Estimating platelet production in patients with HIV-related thrombocytopenia using the Immature Platelet Fraction

Brian Thomas Garibaldi, Rupal Malani, Hsin Chieh Yeh, Evan Lipson, Deborah Michell, Mosi Bennett, Alison R Moliterno, Michael A. McDevitt, Thomas Stephen Kickler

Research output: Contribution to journalArticle

Abstract

Thrombocytopenia is common in patients with HIV infection. However, given the number of potential etiologies of low-platelet counts in this patient population, it is often difficult to determine the underlying cause. The immature platelet fraction (IPF) measures the number of reticulated platelets in peripheral blood and can be used to help determine if thrombocytopenia is secondary to low-platelet production or increased platelet turnover. We studied the performance characteristics of the IPF% in 50 inpatients with HIV-related thrombocytopenia and compared the results with 34 inpatients with HIV and normal platelet counts. The mean IPF% in the HIV thrombocytopenic group was 10.2% as compared with 6.8% in the HIV normal platelet count group (P 5 0.001) and 3.1% in historical non-HIV controls (P <0.001). In multivariate analyses, the presence of ITP, active infection, log CD4 count, platelet count, and diabetes mellitus were significantly associated with a higher IPF%. These findings suggest that increased platelet turnover plays an important role in the pathogenesis of HIV thrombocytopenia. Platelet turnover is also increased in patients with HIV in general, even when overt thrombocytopenia is absent.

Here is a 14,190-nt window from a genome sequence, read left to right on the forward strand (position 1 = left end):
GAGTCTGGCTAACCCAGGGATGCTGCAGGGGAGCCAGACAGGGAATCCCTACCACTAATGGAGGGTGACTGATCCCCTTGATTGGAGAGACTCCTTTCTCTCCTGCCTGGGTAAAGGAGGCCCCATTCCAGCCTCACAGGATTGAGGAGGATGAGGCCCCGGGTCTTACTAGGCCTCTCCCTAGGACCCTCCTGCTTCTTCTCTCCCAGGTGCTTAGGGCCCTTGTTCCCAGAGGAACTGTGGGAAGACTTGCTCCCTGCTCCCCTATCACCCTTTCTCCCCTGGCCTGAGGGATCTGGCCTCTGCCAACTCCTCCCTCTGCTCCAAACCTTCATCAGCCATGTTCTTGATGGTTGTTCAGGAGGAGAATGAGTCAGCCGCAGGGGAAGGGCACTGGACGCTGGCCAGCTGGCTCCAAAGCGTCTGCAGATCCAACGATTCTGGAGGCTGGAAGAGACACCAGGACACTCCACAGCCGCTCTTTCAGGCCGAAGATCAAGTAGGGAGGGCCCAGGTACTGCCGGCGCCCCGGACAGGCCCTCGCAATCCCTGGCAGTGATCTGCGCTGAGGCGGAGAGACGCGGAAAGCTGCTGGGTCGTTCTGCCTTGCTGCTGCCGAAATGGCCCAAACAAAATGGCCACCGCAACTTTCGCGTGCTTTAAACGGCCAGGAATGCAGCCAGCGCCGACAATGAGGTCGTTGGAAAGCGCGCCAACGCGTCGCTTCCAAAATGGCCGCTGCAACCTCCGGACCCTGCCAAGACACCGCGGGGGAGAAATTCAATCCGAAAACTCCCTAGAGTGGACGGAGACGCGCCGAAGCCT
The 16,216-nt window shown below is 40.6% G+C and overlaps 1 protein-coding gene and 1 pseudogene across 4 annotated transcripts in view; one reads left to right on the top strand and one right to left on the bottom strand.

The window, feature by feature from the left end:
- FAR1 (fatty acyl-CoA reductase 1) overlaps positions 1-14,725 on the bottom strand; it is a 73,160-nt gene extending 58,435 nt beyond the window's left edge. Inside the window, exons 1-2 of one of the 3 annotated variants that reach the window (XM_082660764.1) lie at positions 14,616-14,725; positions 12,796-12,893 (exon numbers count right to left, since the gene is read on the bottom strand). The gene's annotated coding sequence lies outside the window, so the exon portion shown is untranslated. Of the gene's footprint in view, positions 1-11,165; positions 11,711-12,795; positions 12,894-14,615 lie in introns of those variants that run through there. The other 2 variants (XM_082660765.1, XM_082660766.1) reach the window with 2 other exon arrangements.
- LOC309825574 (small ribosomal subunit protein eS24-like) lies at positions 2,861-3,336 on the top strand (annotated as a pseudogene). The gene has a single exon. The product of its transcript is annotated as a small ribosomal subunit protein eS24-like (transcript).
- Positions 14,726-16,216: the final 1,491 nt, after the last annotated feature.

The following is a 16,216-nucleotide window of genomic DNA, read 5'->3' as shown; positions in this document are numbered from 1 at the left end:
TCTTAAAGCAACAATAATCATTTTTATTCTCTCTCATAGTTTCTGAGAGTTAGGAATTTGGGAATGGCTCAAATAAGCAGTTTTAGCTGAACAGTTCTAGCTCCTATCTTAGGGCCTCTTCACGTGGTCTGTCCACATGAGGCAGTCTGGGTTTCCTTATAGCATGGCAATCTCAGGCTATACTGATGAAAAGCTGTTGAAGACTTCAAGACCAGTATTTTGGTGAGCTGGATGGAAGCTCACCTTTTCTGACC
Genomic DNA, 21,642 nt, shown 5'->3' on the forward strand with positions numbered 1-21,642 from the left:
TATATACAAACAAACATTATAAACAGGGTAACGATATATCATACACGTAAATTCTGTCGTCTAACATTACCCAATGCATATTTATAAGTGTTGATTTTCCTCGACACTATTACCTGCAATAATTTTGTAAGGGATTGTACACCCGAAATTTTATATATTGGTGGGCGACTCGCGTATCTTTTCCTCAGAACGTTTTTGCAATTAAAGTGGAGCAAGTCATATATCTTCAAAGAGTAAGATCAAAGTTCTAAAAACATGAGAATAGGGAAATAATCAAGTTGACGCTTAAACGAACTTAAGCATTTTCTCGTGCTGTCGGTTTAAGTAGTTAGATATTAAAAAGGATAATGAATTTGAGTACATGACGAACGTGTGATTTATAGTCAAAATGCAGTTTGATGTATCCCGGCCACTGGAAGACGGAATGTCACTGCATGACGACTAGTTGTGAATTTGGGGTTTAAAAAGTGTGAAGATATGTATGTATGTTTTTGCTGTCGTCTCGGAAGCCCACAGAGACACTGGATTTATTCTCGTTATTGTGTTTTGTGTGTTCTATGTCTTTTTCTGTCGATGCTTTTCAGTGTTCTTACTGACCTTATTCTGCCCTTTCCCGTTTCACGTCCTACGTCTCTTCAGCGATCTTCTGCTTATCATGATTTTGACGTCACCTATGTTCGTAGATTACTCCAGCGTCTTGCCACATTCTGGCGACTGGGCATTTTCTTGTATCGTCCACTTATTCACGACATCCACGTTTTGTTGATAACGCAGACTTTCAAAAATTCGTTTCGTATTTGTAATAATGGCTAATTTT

Original languageEnglish (US)
Pages (from-to)852-854
Number of pages3
JournalAmerican Journal of Hematology
Volume84
Issue number12
DOIs
StatePublished - Dec 2009

Fingerprint

Thrombocytopenia
Blood Platelets
HIV
Platelet Count
Inpatients
Inosine Triphosphate
CD4 Lymphocyte Count
HIV Infections
Diabetes Mellitus
Multivariate Analysis
Infection
Population

ASJC Scopus subject areas

  • Hematology

Cite this

Estimating platelet production in patients with HIV-related thrombocytopenia using the Immature Platelet Fraction. / Garibaldi, Brian Thomas; Malani, Rupal; Yeh, Hsin Chieh; Lipson, Evan; Michell, Deborah; Bennett, Mosi; Moliterno, Alison R; McDevitt, Michael A.; Kickler, Thomas Stephen.

In: American Journal of Hematology, Vol. 84, No. 12, 12.2009, p. 852-854.

Research output: Contribution to journalArticle

@article{e6d37ee448f9478593285c3049ccd790,